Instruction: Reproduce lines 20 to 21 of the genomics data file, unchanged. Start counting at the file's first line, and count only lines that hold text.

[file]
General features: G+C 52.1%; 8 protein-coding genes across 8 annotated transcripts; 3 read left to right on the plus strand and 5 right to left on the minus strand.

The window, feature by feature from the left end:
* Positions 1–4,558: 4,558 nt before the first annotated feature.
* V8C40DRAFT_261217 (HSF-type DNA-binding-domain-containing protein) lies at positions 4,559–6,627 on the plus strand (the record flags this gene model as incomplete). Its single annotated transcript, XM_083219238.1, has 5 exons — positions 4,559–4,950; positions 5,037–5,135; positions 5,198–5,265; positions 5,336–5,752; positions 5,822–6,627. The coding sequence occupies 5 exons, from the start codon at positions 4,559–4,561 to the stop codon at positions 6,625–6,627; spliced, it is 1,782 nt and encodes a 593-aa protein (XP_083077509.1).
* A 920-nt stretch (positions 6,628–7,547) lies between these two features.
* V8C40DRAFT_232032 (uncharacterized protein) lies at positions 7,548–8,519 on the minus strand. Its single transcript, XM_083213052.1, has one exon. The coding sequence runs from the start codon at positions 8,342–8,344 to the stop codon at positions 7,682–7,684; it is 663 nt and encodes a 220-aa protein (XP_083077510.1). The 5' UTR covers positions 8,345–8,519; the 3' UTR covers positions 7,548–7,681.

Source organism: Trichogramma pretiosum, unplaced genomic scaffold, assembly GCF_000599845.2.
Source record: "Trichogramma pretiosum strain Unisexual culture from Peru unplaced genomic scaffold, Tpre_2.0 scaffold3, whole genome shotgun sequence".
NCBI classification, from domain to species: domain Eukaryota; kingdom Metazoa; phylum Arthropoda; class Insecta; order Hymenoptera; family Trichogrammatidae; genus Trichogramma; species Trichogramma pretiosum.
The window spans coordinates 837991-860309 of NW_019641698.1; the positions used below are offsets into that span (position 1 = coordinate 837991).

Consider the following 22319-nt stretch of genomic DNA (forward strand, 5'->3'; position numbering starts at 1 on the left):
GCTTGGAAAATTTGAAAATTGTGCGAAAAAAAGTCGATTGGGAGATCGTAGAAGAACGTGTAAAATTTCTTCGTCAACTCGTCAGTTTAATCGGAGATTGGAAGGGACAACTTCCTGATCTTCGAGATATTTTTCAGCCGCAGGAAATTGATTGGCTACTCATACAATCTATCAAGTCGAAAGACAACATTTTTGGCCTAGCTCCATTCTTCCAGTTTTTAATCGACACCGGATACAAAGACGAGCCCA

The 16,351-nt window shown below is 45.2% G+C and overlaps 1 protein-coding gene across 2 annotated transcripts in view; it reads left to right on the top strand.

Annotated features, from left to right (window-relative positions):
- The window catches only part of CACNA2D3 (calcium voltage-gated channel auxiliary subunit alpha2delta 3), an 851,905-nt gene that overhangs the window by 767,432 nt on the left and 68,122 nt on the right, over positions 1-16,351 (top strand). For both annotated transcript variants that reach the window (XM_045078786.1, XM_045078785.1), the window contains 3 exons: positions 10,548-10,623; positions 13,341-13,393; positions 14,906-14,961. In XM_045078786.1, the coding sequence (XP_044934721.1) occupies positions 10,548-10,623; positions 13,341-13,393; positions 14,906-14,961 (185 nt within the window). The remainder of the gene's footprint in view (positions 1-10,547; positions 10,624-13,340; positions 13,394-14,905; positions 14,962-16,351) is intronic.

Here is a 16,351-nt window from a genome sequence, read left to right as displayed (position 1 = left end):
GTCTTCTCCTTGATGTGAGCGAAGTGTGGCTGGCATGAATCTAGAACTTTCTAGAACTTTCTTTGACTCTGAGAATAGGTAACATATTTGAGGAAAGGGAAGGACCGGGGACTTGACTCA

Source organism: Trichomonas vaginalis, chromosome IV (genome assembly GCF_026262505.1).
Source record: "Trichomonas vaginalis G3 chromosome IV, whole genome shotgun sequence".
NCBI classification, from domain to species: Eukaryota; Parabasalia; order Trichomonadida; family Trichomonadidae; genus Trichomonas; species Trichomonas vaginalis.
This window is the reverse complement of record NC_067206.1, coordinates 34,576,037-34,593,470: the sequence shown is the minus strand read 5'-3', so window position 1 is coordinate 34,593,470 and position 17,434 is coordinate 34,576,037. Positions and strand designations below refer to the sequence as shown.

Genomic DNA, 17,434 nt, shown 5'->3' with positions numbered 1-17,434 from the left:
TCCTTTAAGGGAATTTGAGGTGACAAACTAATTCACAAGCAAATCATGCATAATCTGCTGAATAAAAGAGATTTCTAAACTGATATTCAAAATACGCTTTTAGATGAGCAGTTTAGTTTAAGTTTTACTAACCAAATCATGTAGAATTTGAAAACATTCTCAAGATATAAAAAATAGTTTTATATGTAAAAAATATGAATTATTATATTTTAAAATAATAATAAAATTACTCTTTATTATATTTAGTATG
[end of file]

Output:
NCBI classification, from domain to species: Eukaryota; Parabasalia; order Trichomonadida; family Trichomonadidae; genus Trichomonas; species Trichomonas vaginalis.
This window is the reverse complement of record NC_067206.1, coordinates 34,576,037-34,593,470: the sequence shown is the minus strand read 5'-3', so window position 1 is coordinate 34,593,470 and position 17,434 is coordinate 34,576,037. Positions and strand designations below refer to the sequence as shown.